The poet Robert Frost remarked that “education is the ability to listen to almost anything without losing your temper or your self-confidence.” It is the job of our universities to educate minds – our own, and those of the generations of students coming through – to help us build our self-confidence, and better navigate our ill-tempered times.

Our University must do this by nurturing scholarly acuity, for certain, but also by instilling courtesy and civility – for they too are integral to a well-rounded education, and to life as part of a community.

Our University must do this by balancing intellectual fearlessness with intellectual humility. Because as another poet, Yehuda Amichai, reminds us: 
'From the place where we are right
Flowers will never grow
In the spring.
The place where we are right
Is hard and trampled
Like a yard.
But doubts and loves
Dig up the world…'

I have been dwelling on a paradox: many of us take pride in our University’s track record of changing the world through disruptive research and outstanding education. Yet our University has not always been very agile in adapting to a world of rapid external change – change of the sort I have just described.

In preparation for this evening’s lecture, I was looking through some of the remarks made by Dame Alison Richard in her Gomes Lecture, delivered in 2010 a few months before she stepped down as Vice-Chancellor.

One of the things that struck me most was the continuity in the themes that, as a Collegiate community, we are still grappling with today.

It is reasonable to expect many of the same issues to come up repeatedly – the need to develop an international strategy, the need to bolster interdisciplinary research, the need to strengthen the Collegiate University’s financial underpinnings.

What I noted, with some concern, was that some of the structural issues that were salient then remain unresolved now. For instance, the need for the University and Colleges to determine and agree on the size and shape of our student body. It may be that this is not something that can ever be fully resolved, but remains instead an issue to be constantly managed.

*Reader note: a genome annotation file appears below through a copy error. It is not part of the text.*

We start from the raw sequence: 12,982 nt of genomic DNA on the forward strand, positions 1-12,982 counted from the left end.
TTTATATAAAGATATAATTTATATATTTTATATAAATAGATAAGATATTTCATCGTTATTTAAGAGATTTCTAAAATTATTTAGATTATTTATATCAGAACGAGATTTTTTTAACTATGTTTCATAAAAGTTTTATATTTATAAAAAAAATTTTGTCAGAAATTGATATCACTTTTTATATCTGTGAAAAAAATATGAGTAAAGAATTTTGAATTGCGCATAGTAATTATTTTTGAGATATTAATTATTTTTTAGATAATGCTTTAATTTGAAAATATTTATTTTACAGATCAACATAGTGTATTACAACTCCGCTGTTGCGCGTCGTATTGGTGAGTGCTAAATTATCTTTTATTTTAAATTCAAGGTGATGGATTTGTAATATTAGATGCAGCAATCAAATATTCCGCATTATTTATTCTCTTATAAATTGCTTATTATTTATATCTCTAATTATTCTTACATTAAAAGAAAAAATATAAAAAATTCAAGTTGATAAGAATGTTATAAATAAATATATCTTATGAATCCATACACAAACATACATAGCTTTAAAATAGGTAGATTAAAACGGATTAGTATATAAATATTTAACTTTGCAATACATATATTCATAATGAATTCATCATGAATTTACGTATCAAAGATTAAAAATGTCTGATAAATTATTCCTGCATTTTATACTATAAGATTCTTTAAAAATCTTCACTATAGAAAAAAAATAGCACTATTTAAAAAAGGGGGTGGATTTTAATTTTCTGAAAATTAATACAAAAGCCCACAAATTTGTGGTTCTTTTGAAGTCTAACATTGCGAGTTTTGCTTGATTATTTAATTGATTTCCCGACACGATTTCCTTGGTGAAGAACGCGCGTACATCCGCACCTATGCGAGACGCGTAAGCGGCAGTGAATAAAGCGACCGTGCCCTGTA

Dame Alison made some acute observations about the tension that arises from Cambridge being both a self-governing community of scholars AND a large, complex organisation. In the years since she made those remarks, this tension has only been exacerbated.

One of the ways in which it is partly resolved is through the delegation of authority to University officers, including the Vice-Chancellor, whose job it is to ensure the organisation runs well.

Yet even the nature of those delegated powers is not always agreed on by everyone. And so the balance of duties in this complex organisation, operating in increasingly complex environments, becomes contentious. Take, for instance, some of the feedback we got when, during my first year in office, I launched a University-wide consultation to better understand our colleagues’ needs and aspirations. “Too many professional services staff”, we were told, making our administration “too top-heavy” – anathema in a place that prides itself in being 'bottom-up'. And yet, almost in the same breath, came the complaint that the University was not investing in enough staff to manage research grants, or to secure philanthropic gifts, or to process admissions.

Can the circle be squared?

And can we resolve the inevitable tensions that result from long-established forms of governance that may be less than well suited to a modern, thriving institution?

Or are we fated to constantly manage those tensions for the sake of honouring processes put into place when Cambridge was a very different sort of institution?